Yesterday, after our morning leash-less walk through Fort Greene Park (during which we heard no less than 5 times that our dog looked like "a little Lassie"), we found ourselves on the opposite corner of the park at the be-leashing hour. So we lashed Sophie down and went a-hunting a little eggs and bacon.
We happened on the charming Ici
. Before the door was a tiny sub-sidewalk patio with one table and no chairs. I went in to see if we might be served on the patio, as we were with canine. Inside, I was drawn back to an elegant little dining garden. There, lounging with his bipedal companions, was a white lab mix who'd been running in the park earlier. I asked the waitress if I could bring my dog through the restaurant to the garden. In a heavy French accent she said, "But of course – as long as he gets along... he is, you know, not a fighter."
I had poached eggs on rounds of polenta in a bed of stewed tomatoes. And Brad and I shared an order of half-inch thick French-style bacon. Perfect!
Our waitress told us she was from Paris and what we could expect from November weather in Nice. After she'd gone, we talked about our upcoming trip and wondered if we should take Sophie along. Then we wondered if people there would tell us our chien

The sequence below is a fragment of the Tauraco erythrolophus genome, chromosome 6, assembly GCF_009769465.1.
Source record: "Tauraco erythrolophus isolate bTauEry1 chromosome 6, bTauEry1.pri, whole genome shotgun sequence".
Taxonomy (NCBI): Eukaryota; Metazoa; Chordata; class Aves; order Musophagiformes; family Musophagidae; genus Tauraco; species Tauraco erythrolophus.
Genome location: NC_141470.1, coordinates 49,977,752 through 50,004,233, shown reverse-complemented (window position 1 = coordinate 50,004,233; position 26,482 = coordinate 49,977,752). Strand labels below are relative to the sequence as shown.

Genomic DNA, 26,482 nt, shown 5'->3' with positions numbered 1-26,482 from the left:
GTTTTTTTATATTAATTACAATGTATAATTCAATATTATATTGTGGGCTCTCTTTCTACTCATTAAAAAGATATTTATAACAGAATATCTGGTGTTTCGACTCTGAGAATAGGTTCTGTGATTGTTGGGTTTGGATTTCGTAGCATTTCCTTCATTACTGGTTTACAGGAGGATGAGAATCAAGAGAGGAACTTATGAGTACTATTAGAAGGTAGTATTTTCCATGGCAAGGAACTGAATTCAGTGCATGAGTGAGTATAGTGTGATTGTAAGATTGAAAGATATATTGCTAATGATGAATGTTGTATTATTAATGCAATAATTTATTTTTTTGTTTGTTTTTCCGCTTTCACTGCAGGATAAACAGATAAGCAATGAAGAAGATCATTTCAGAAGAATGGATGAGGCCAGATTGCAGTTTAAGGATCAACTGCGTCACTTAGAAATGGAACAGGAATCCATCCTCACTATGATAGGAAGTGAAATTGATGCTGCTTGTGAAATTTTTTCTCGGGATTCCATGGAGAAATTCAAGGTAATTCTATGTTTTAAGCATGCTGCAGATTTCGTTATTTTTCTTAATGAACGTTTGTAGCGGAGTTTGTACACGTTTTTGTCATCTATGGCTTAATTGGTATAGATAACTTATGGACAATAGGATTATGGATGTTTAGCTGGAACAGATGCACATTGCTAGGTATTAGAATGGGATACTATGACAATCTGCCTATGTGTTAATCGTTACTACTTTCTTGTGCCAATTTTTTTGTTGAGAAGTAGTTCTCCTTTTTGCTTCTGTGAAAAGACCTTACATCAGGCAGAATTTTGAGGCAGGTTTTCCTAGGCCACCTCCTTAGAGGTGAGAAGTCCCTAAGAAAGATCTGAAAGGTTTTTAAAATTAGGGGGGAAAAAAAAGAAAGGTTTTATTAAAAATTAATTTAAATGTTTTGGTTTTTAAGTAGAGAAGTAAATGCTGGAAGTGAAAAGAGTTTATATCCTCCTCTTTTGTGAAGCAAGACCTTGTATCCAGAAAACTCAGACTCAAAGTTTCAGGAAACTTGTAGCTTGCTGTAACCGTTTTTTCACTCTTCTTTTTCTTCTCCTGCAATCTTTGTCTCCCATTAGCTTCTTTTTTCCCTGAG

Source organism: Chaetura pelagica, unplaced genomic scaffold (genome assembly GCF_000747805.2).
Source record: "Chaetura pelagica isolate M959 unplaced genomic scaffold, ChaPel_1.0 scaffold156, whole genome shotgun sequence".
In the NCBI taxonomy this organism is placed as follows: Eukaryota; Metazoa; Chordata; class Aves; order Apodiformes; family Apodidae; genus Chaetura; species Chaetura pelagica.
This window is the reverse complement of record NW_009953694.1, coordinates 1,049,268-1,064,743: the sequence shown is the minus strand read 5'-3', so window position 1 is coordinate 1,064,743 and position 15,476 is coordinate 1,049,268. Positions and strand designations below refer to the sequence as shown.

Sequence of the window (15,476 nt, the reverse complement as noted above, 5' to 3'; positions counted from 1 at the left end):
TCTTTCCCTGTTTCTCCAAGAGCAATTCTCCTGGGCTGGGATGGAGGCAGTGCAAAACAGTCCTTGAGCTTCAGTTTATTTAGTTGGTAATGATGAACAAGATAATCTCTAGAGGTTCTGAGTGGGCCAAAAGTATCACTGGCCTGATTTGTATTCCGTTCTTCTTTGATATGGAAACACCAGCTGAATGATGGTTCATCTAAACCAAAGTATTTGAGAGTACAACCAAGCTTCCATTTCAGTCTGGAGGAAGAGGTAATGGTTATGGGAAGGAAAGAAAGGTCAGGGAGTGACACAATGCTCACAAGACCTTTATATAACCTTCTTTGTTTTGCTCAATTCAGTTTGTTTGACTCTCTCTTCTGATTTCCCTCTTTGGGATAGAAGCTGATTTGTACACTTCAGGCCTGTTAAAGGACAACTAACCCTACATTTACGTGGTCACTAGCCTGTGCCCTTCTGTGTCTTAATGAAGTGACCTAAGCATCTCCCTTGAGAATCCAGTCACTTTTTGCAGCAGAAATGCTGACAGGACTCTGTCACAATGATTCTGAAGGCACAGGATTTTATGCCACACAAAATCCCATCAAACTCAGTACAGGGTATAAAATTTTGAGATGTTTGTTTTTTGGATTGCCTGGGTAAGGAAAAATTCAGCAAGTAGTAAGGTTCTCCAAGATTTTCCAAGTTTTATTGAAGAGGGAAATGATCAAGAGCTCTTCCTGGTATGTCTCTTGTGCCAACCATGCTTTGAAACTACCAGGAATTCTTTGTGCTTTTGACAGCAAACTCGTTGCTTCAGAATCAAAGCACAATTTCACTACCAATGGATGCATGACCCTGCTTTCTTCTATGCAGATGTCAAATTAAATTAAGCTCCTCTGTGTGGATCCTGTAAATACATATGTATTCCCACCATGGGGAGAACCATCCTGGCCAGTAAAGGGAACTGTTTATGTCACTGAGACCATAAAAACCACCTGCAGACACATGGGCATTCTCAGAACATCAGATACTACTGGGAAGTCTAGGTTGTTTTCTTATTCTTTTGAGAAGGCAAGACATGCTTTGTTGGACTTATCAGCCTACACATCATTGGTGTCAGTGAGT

looked like "une petite Lassie"
– do the French know who Lassie is? Surely they must if they know who Jerry Lewis is, I reasoned.
When the waitress returned, we asked. "But of course! Brave and so smart! My boyfriend, he says Lassie could bring him his pot of coffee in the mornings! She is from German stories, no? Or perhaps British?" I was stunned: Had the French disassociated her from her All-American-ness in order to embrace her?
Back in Jolie's former apartment – now empty but for our suitcases, a thin mattress-topper on the floor, a television, and the all-important wireless modem (the new tenants arrive tomorrow) – I searched for Lassie
's origins. I found a fascinating history of Lassie
from the Museum of Broadcast Communications
: Lassie first appeared in an American publication, in a short story written by a British author. I especially liked this from the museum's entry:
Lassie increasingly became a mythic embodiment of ideals such as courage, faithfulness, and determination in front of hardship.... Along the way, Lassie's mythic function moved from being the force uniting a family towards a force uniting a nation.
And I thought of Joe's comments
when I read this:
Lassie became a staple of Sunday night television, associated with "wholesome family values," though, periodically, she was also the subject of controversy with parents' groups monitoring television content. Lassie's characteristic dependence on cliff-hanger plots in which children were placed in jeopardy was seen as too intense for many smaller children; at the same time, Timmy's actions were said to encourage children to disobey their parents and to wander off on their own.
Ahhh, but of course – that's
what I liked about those Lassie